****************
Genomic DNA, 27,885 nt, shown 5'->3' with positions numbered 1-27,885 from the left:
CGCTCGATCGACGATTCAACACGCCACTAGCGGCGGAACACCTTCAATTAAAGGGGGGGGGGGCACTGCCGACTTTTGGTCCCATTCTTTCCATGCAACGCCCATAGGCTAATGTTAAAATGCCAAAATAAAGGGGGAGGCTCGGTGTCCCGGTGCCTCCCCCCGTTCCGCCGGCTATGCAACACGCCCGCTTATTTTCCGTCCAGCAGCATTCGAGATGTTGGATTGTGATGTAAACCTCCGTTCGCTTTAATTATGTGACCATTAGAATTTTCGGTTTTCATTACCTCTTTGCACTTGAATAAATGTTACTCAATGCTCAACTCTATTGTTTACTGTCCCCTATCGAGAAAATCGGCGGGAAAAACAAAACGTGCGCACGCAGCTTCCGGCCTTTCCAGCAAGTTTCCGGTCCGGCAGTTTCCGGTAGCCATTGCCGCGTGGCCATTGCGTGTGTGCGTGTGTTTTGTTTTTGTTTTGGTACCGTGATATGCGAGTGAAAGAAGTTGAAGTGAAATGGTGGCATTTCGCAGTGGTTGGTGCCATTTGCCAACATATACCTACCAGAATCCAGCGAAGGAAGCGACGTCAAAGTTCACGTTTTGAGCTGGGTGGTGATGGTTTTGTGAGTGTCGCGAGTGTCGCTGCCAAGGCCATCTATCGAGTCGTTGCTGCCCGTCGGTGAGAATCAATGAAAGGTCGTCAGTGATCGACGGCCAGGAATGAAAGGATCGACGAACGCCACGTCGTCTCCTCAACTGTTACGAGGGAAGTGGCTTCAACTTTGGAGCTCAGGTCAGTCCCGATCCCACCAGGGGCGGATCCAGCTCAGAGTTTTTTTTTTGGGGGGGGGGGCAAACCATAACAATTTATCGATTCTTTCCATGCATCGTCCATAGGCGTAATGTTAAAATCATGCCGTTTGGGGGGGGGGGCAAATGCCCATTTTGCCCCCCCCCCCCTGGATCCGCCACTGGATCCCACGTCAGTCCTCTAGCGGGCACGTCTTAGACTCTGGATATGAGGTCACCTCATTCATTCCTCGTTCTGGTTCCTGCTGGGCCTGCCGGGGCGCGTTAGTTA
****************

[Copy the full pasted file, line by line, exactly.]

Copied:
Genomic DNA, 27,885 nt, shown 5'->3' with positions numbered 1-27,885 from the left:
CGCTCGATCGACGATTCAACACGCCACTAGCGGCGGAACACCTTCAATTAAAGGGGGGGGGGGCACTGCCGACTTTTGGTCCCATTCTTTCCATGCAACGCCCATAGGCTAATGTTAAAATGCCAAAATAAAGGGGGAGGCTCGGTGTCCCGGTGCCTCCCCCCGTTCCGCCGGCTATGCAACACGCCCGCTTATTTTCCGTCCAGCAGCATTCGAGATGTTGGATTGTGATGTAAACCTCCGTTCGCTTTAATTATGTGACCATTAGAATTTTCGGTTTTCATTACCTCTTTGCACTTGAATAAATGTTACTCAATGCTCAACTCTATTGTTTACTGTCCCCTATCGAGAAAATCGGCGGGAAAAACAAAACGTGCGCACGCAGCTTCCGGCCTTTCCAGCAAGTTTCCGGTCCGGCAGTTTCCGGTAGCCATTGCCGCGTGGCCATTGCGTGTGTGCGTGTGTTTTGTTTTTGTTTTGGTACCGTGATATGCGAGTGAAAGAAGTTGAAGTGAAATGGTGGCATTTCGCAGTGGTTGGTGCCATTTGCCAACATATACCTACCAGAATCCAGCGAAGGAAGCGACGTCAAAGTTCACGTTTTGAGCTGGGTGGTGATGGTTTTGTGAGTGTCGCGAGTGTCGCTGCCAAGGCCATCTATCGAGTCGTTGCTGCCCGTCGGTGAGAATCAATGAAAGGTCGTCAGTGATCGACGGCCAGGAATGAAAGGATCGACGAACGCCACGTCGTCTCCTCAACTGTTACGAGGGAAGTGGCTTCAACTTTGGAGCTCAGGTCAGTCCCGATCCCACCAGGGGCGGATCCAGCTCAGAGTTTTTTTTTTGGGGGGGGGGGCAAACCATAACAATTTATCGATTCTTTCCATGCATCGTCCATAGGCGTAATGTTAAAATCATGCCGTTTGGGGGGGGGGGCAAATGCCCATTTTGCCCCCCCCCCCCTGGATCCGCCACTGGATCCCACGTCAGTCCTCTAGCGGGCACGTCTTAGACTCTGGATATGAGGTCACCTCATTCATTCCTCGTTCTGGTTCCTGCTGGGCCTGCCGGGGCGCGTTAGTTA